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Haygood v. Orange County Public Schools

United States District Court, M.D. Florida, Orlando Division

April 28, 2017

WILSONIA W. HAYGOOD, Plaintiff,
v.
ORANGE COUNTY PUBLIC SCHOOLS; FLORIDA DEPARTMENT OF EDUCATION PRACTICES COMMISSION; and FLORIDA EDUCATION ASSOCIATION, Defendants.

          ORDER

          ROY B. DALTON JR. United States District Judge.

         On December 8, 2016, pro se Plaintiff Wilsonia W. Haygood-a 69-year-old, black female-initiated this action against Defendants for alleged violations of: (1) The Age Discrimination in Employment Act of 1967 (“ADEA”): and (2) Title VII of the Civil Rights Act of 1964 (“Title VII”). (See Doc. 1.) In the Complaint, she alleges that after serving almost nine years as a middle school teacher at Bridgewater Middle School (“School”), she was forced to retire when false allegations surfaced concerning her failure to report “child-on-child abuse” in the classroom (“Abuse Allegations”). (See Id. ¶¶ 7, 8.) Plaintiff claims that the Abuse Allegations were promulgated by Defendants and arose in October of 2011, which was just a month after she filed a grievance with the School. (See id.) According to Plaintiff, the Abuse Allegations are merely a pretext, as she believes she was forced in to retirement due to her age and race. (Id. ¶ 12.)

         On March 14, 2017, Defendant Florida Education Association (“FEA”) moved for dismissal on the ground that the Complaint fails to state a cause of action.[1] (Doc. 15 (“MTD”).) Plaintiff responded (Doc. 16), and the matter is ripe for the Court's consideration.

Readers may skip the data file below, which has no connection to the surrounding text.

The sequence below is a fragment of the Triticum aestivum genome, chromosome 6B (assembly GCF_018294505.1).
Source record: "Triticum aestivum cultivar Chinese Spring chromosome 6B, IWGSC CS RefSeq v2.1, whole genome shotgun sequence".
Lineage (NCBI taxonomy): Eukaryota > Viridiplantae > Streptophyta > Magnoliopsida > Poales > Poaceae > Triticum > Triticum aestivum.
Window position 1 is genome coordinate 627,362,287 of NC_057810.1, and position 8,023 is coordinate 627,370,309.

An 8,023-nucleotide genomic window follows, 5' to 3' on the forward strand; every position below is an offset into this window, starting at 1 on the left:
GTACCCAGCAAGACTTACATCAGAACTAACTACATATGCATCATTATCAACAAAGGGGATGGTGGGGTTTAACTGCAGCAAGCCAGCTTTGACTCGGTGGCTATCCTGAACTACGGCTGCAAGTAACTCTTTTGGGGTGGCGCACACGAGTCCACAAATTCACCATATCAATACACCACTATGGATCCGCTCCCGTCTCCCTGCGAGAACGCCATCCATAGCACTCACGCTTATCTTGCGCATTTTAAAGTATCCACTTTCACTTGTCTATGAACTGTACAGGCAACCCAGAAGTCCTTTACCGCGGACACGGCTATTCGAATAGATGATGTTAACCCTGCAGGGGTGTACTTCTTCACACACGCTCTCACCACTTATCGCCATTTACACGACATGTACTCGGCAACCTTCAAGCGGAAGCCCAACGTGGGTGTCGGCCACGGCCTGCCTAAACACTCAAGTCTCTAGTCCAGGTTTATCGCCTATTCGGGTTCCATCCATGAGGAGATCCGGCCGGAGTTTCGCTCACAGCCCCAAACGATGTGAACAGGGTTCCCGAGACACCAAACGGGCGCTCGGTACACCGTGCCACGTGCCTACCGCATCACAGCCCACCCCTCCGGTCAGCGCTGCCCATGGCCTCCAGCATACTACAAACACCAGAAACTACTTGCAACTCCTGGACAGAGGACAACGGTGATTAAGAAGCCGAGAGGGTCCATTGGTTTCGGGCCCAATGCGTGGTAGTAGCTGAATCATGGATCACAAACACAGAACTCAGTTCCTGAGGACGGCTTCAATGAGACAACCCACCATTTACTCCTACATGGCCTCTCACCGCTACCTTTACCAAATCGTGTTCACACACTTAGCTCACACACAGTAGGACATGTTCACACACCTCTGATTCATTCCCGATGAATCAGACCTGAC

I. Legal Standards

         A. General Pleading Requirements

         A pleading must contain “a short and plain statement of the claim showing that the pleader is entitled to relief.” Fed.R.Civ.P. 8(a)(2). “[D]etailed factual allegations” are not required, but “[a] pleading that offers ‘labels and conclusions' or ‘a formulaic recitation of the elements of a cause of action will not do.'” Ashcroft v. Iqbal, 556 U.S. 662, 678 (2009) (quoting Bell Atl. Corp. v. Twombly, 550 U.S. 544, 555 (2007)). Rather, “a complaint must contain sufficient factual matter, accepted as true, to ‘state a claim to relief that is plausible on its face.'” Id. (quoting Twombly, 550 U.S. at 570). “A claim has facial plausibility when the plaintiff pleads factual content that allows [a] court to draw the reasonable inference that [the] defendant is liable for the misconduct alleged.” Id. at 678; see also Bailey v. Wheeler, 843 F.3d 473, 480 (11th Cir. 2016). Under Federal Rule of Civil Procedure 12(b)(6), a party may request dismissal of a pleading that falls short of these pleadings requirements. Dismissal is warranted if, assuming the truth of the factual allegations in the plaintiff's favor, there is a dispositive legal issue which precludes relief. Neitzke v. Williams, 490 U.S. 319, 326 (1989).

         Pro se pleadings are held to “less stringent standards than formal pleadings drafted by lawyers.” Haines v. Kerner, 404 U.S. 519, 520 (1972). Nevertheless, a court may not “serve as de facto counsel for a party” or “rewrite an otherwise deficient pleading in order to sustain an action.” GJR Inv., Inc. v. Cty. of Escambia, Fla., 132 F.3d 1359, 1369 (11th Cir. 1998), overruled on other grounds by Iqbal, 556 U.S at 662 (2009); see also Beckwith v. Bellsouth Telecomms., Inc., 146 F. App'x 368, 371 (11th Cir. 2005) (per curiam) (noting that “pro se complaints also must comply with the procedural rules that govern pleadings”).